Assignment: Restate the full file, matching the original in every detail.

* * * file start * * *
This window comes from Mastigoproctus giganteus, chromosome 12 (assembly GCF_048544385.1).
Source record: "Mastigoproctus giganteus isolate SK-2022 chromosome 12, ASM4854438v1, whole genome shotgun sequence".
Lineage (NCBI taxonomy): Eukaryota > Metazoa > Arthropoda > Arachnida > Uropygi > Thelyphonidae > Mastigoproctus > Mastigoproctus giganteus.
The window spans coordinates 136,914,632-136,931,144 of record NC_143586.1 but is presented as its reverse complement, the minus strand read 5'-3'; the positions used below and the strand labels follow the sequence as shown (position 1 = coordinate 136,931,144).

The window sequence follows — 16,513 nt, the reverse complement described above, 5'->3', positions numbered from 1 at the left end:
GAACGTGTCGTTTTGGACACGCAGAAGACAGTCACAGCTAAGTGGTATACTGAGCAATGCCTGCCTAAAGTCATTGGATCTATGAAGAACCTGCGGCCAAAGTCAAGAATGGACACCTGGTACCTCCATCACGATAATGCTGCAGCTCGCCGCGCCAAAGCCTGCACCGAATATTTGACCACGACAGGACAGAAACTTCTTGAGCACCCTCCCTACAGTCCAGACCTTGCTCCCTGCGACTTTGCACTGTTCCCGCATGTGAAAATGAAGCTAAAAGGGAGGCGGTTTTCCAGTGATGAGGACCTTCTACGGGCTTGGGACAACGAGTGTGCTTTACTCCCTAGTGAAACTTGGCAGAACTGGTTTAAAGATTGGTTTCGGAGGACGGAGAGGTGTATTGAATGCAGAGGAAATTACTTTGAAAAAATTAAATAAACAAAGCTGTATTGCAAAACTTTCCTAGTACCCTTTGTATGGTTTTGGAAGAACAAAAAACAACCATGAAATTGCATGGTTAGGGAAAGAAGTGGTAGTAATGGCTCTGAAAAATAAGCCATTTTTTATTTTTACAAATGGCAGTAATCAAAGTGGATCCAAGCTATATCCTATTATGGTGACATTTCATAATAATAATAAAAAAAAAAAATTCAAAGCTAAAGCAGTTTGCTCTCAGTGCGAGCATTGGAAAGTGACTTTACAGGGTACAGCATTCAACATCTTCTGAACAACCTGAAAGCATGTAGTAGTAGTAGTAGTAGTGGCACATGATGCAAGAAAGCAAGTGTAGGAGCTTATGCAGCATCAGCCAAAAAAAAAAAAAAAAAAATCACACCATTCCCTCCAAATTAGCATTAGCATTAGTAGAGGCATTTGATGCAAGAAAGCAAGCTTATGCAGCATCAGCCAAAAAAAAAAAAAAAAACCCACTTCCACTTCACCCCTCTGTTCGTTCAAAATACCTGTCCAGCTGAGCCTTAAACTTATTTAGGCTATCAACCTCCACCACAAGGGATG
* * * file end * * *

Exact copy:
This window comes from Mastigoproctus giganteus, chromosome 12 (assembly GCF_048544385.1).
Source record: "Mastigoproctus giganteus isolate SK-2022 chromosome 12, ASM4854438v1, whole genome shotgun sequence".
Lineage (NCBI taxonomy): Eukaryota > Metazoa > Arthropoda > Arachnida > Uropygi > Thelyphonidae > Mastigoproctus > Mastigoproctus giganteus.
The window spans coordinates 136,914,632-136,931,144 of record NC_143586.1 but is presented as its reverse complement, the minus strand read 5'-3'; the positions used below and the strand labels follow the sequence as shown (position 1 = coordinate 136,931,144).

The window sequence follows — 16,513 nt, the reverse complement described above, 5'->3', positions numbered from 1 at the left end:
GAACGTGTCGTTTTGGACACGCAGAAGACAGTCACAGCTAAGTGGTATACTGAGCAATGCCTGCCTAAAGTCATTGGATCTATGAAGAACCTGCGGCCAAAGTCAAGAATGGACACCTGGTACCTCCATCACGATAATGCTGCAGCTCGCCGCGCCAAAGCCTGCACCGAATATTTGACCACGACAGGACAGAAACTTCTTGAGCACCCTCCCTACAGTCCAGACCTTGCTCCCTGCGACTTTGCACTGTTCCCGCATGTGAAAATGAAGCTAAAAGGGAGGCGGTTTTCCAGTGATGAGGACCTTCTACGGGCTTGGGACAACGAGTGTGCTTTACTCCCTAGTGAAACTTGGCAGAACTGGTTTAAAGATTGGTTTCGGAGGACGGAGAGGTGTATTGAATGCAGAGGAAATTACTTTGAAAAAATTAAATAAACAAAGCTGTATTGCAAAACTTTCCTAGTACCCTTTGTATGGTTTTGGAAGAACAAAAAACAACCATGAAATTGCATGGTTAGGGAAAGAAGTGGTAGTAATGGCTCTGAAAAATAAGCCATTTTTTATTTTTACAAATGGCAGTAATCAAAGTGGATCCAAGCTATATCCTATTATGGTGACATTTCATAATAATAATAAAAAAAAAAAATTCAAAGCTAAAGCAGTTTGCTCTCAGTGCGAGCATTGGAAAGTGACTTTACAGGGTACAGCATTCAACATCTTCTGAACAACCTGAAAGCATGTAGTAGTAGTAGTAGTAGTGGCACATGATGCAAGAAAGCAAGTGTAGGAGCTTATGCAGCATCAGCCAAAAAAAAAAAAAAAAAAATCACACCATTCCCTCCAAATTAGCATTAGCATTAGTAGAGGCATTTGATGCAAGAAAGCAAGCTTATGCAGCATCAGCCAAAAAAAAAAAAAAAAACCCACTTCCACTTCACCCCTCTGTTCGTTCAAAATACCTGTCCAGCTGAGCCTTAAACTTATTTAGGCTATCAACCTCCACCACAAGGGATG